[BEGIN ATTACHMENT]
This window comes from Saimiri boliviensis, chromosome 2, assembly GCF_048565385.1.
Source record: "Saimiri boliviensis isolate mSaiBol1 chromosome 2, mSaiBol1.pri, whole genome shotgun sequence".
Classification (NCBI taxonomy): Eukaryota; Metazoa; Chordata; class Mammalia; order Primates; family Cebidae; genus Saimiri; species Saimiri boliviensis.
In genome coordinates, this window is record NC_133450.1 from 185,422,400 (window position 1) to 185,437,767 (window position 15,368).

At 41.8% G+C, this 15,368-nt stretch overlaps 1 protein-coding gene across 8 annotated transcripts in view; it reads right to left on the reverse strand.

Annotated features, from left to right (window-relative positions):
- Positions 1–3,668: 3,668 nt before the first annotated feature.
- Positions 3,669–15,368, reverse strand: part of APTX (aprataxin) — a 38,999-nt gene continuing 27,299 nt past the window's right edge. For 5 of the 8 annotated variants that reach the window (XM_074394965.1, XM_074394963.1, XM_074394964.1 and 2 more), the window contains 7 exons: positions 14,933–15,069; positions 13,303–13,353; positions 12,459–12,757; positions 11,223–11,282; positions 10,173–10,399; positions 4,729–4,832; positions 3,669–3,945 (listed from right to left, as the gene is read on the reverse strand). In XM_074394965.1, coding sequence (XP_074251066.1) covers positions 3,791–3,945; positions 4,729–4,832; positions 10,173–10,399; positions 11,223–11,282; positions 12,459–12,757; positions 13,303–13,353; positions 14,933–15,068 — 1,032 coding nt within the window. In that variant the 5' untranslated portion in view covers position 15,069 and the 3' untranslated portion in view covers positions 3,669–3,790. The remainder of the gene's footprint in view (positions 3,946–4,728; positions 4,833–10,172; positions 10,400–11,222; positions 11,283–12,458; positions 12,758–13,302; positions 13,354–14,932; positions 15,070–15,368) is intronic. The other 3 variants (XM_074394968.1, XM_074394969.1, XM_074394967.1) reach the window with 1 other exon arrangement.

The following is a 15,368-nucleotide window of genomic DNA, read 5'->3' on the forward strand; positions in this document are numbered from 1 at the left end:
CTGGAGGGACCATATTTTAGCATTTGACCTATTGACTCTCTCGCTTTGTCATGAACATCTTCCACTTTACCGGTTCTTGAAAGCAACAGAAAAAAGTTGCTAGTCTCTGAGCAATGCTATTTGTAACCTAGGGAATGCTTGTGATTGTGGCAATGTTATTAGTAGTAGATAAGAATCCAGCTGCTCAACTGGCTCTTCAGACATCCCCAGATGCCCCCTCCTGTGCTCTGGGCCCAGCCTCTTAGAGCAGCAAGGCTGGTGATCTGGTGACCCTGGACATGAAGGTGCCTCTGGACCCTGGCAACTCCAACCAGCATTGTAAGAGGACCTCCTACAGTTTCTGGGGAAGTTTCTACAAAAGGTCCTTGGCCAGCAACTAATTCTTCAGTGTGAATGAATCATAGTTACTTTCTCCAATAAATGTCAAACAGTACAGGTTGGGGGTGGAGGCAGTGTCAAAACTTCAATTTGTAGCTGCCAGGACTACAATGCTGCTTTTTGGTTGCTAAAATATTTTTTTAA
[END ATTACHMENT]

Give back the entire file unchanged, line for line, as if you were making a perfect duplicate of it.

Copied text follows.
This window comes from Saimiri boliviensis, chromosome 2, assembly GCF_048565385.1.
Source record: "Saimiri boliviensis isolate mSaiBol1 chromosome 2, mSaiBol1.pri, whole genome shotgun sequence".
Classification (NCBI taxonomy): Eukaryota; Metazoa; Chordata; class Mammalia; order Primates; family Cebidae; genus Saimiri; species Saimiri boliviensis.
In genome coordinates, this window is record NC_133450.1 from 185,422,400 (window position 1) to 185,437,767 (window position 15,368).

At 41.8% G+C, this 15,368-nt stretch overlaps 1 protein-coding gene across 8 annotated transcripts in view; it reads right to left on the reverse strand.

Annotated features, from left to right (window-relative positions):
- Positions 1–3,668: 3,668 nt before the first annotated feature.
- Positions 3,669–15,368, reverse strand: part of APTX (aprataxin) — a 38,999-nt gene continuing 27,299 nt past the window's right edge. For 5 of the 8 annotated variants that reach the window (XM_074394965.1, XM_074394963.1, XM_074394964.1 and 2 more), the window contains 7 exons: positions 14,933–15,069; positions 13,303–13,353; positions 12,459–12,757; positions 11,223–11,282; positions 10,173–10,399; positions 4,729–4,832; positions 3,669–3,945 (listed from right to left, as the gene is read on the reverse strand). In XM_074394965.1, coding sequence (XP_074251066.1) covers positions 3,791–3,945; positions 4,729–4,832; positions 10,173–10,399; positions 11,223–11,282; positions 12,459–12,757; positions 13,303–13,353; positions 14,933–15,068 — 1,032 coding nt within the window. In that variant the 5' untranslated portion in view covers position 15,069 and the 3' untranslated portion in view covers positions 3,669–3,790. The remainder of the gene's footprint in view (positions 3,946–4,728; positions 4,833–10,172; positions 10,400–11,222; positions 11,283–12,458; positions 12,758–13,302; positions 13,354–14,932; positions 15,070–15,368) is intronic. The other 3 variants (XM_074394968.1, XM_074394969.1, XM_074394967.1) reach the window with 1 other exon arrangement.

The following is a 15,368-nucleotide window of genomic DNA, read 5'->3' on the forward strand; positions in this document are numbered from 1 at the left end:
CTGGAGGGACCATATTTTAGCATTTGACCTATTGACTCTCTCGCTTTGTCATGAACATCTTCCACTTTACCGGTTCTTGAAAGCAACAGAAAAAAGTTGCTAGTCTCTGAGCAATGCTATTTGTAACCTAGGGAATGCTTGTGATTGTGGCAATGTTATTAGTAGTAGATAAGAATCCAGCTGCTCAACTGGCTCTTCAGACATCCCCAGATGCCCCCTCCTGTGCTCTGGGCCCAGCCTCTTAGAGCAGCAAGGCTGGTGATCTGGTGACCCTGGACATGAAGGTGCCTCTGGACCCTGGCAACTCCAACCAGCATTGTAAGAGGACCTCCTACAGTTTCTGGGGAAGTTTCTACAAAAGGTCCTTGGCCAGCAACTAATTCTTCAGTGTGAATGAATCATAGTTACTTTCTCCAATAAATGTCAAACAGTACAGGTTGGGGGTGGAGGCAGTGTCAAAACTTCAATTTGTAGCTGCCAGGACTACAATGCTGCTTTTTGGTTGCTAAAATATTTTTTTAA